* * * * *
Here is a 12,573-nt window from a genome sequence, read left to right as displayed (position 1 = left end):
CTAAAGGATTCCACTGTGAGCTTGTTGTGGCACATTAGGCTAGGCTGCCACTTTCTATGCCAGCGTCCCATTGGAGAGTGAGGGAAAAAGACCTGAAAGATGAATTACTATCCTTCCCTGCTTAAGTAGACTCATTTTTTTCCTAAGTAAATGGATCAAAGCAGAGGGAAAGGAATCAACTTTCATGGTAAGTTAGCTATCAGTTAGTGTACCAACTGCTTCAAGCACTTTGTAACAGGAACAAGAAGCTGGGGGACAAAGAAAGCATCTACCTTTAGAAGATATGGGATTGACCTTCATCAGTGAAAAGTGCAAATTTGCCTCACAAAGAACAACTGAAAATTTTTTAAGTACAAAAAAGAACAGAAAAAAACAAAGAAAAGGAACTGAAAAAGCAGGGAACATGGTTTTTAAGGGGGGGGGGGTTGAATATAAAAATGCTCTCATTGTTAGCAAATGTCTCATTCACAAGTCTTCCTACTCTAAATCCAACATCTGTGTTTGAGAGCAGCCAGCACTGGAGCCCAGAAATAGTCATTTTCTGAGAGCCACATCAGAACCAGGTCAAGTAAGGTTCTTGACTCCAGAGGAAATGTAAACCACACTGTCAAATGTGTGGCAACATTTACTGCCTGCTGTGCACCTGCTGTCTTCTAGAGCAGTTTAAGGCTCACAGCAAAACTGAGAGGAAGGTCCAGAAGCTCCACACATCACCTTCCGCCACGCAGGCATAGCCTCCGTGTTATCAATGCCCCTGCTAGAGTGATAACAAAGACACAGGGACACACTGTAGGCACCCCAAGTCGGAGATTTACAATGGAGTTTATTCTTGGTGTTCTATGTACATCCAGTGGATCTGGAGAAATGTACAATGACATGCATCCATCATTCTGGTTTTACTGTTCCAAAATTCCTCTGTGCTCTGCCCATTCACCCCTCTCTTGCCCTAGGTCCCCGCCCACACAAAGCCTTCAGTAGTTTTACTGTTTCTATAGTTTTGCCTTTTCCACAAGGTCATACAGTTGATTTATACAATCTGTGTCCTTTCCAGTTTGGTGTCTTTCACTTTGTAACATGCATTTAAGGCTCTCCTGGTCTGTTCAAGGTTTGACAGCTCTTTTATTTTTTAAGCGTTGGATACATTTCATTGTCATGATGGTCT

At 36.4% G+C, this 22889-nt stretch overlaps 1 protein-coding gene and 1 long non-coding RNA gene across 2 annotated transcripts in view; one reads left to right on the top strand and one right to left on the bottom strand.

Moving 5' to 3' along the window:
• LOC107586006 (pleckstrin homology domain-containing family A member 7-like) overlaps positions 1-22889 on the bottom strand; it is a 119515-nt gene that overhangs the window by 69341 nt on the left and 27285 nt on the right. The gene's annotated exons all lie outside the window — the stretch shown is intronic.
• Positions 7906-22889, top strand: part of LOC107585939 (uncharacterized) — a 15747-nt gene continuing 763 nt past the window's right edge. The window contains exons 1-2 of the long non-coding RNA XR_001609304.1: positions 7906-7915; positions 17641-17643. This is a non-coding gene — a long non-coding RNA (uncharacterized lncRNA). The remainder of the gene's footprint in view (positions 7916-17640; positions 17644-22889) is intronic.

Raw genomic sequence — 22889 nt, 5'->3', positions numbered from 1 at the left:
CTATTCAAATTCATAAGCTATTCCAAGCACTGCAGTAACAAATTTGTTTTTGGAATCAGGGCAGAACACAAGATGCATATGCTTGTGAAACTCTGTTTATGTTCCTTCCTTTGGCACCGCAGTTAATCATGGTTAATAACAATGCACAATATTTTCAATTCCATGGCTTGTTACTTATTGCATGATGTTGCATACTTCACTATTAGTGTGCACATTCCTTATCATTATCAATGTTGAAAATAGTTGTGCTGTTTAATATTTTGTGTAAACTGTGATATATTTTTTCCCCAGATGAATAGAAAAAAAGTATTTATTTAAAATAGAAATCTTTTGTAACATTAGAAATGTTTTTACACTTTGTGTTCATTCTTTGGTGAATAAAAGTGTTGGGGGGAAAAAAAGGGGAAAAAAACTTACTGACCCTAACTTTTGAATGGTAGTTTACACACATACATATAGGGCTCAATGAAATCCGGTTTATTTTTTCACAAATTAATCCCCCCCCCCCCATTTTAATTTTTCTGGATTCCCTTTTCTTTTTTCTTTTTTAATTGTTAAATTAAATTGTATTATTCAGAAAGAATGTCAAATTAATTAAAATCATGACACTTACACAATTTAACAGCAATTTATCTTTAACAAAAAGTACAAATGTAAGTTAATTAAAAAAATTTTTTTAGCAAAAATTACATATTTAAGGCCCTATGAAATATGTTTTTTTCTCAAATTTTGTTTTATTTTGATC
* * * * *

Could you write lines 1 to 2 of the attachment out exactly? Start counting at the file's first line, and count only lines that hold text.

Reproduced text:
Here is a 12,573-nt window from a genome sequence, read left to right as displayed (position 1 = left end):
CTAAAGGATTCCACTGTGAGCTTGTTGTGGCACATTAGGCTAGGCTGCCACTTTCTATGCCAGCGTCCCATTGGAGAGTGAGGGAAAAAGACCTGAAAGATGAATTACTATCCTTCCCTGCTTAAGTAGACTCATTTTTTTCCTAAGTAAATGGATCAAAGCAGAGGGAAAGGAATCAACTTTCATGGTAAGTTAGCTATCAGTTAGTGTACCAACTGCTTCAAGCACTTTGTAACAGGAACAAGAAGCTGGGGGACAAAGAAAGCATCTACCTTTAGAAGATATGGGATTGACCTTCATCAGTGAAAAGTGCAAATTTGCCTCACAAAGAACAACTGAAAATTTTTTAAGTACAAAAAAGAACAGAAAAAAACAAAGAAAAGGAACTGAAAAAGCAGGGAACATGGTTTTTAAGGGGGGGGGGGTTGAATATAAAAATGCTCTCATTGTTAGCAAATGTCTCATTCACAAGTCTTCCTACTCTAAATCCAACATCTGTGTTTGAGAGCAGCCAGCACTGGAGCCCAGAAATAGTCATTTTCTGAGAGCCACATCAGAACCAGGTCAAGTAAGGTTCTTGACTCCAGAGGAAATGTAAACCACACTGTCAAATGTGTGGCAACATTTACTGCCTGCTGTGCACCTGCTGTCTTCTAGAGCAGTTTAAGGCTCACAGCAAAACTGAGAGGAAGGTCCAGAAGCTCCACACATCACCTTCCGCCACGCAGGCATAGCCTCCGTGTTATCAATGCCCCTGCTAGAGTGATAACAAAGACACAGGGACACACTGTAGGCACCCCAAGTCGGAGATTTACAATGGAGTTTATTCTTGGTGTTCTATGTACATCCAGTGGATCTGGAGAAATGTACAATGACATGCATCCATCATTCTGGTTTTACTGTTCCAAAATTCCTCTGTGCTCTGCCCATTCACCCCTCTCTTGCCCTAGGTCCCCGCCCACACAAAGCCTTCAGTAGTTTTACTGTTTCTATAGTTTTGCCTTTTCCACAAGGTCATACAGTTGATTTATACAATCTGTGTCCTTTCCAGTTTGGTGTCTTTCACTTTGTAACATGCATTTAAGGCTCTCCTGGTCTGTTCAAGGTTTGACAGCTCTTTTATTTTTTAAGCGTTGGATACATTTCATTGTCATGATGGTCT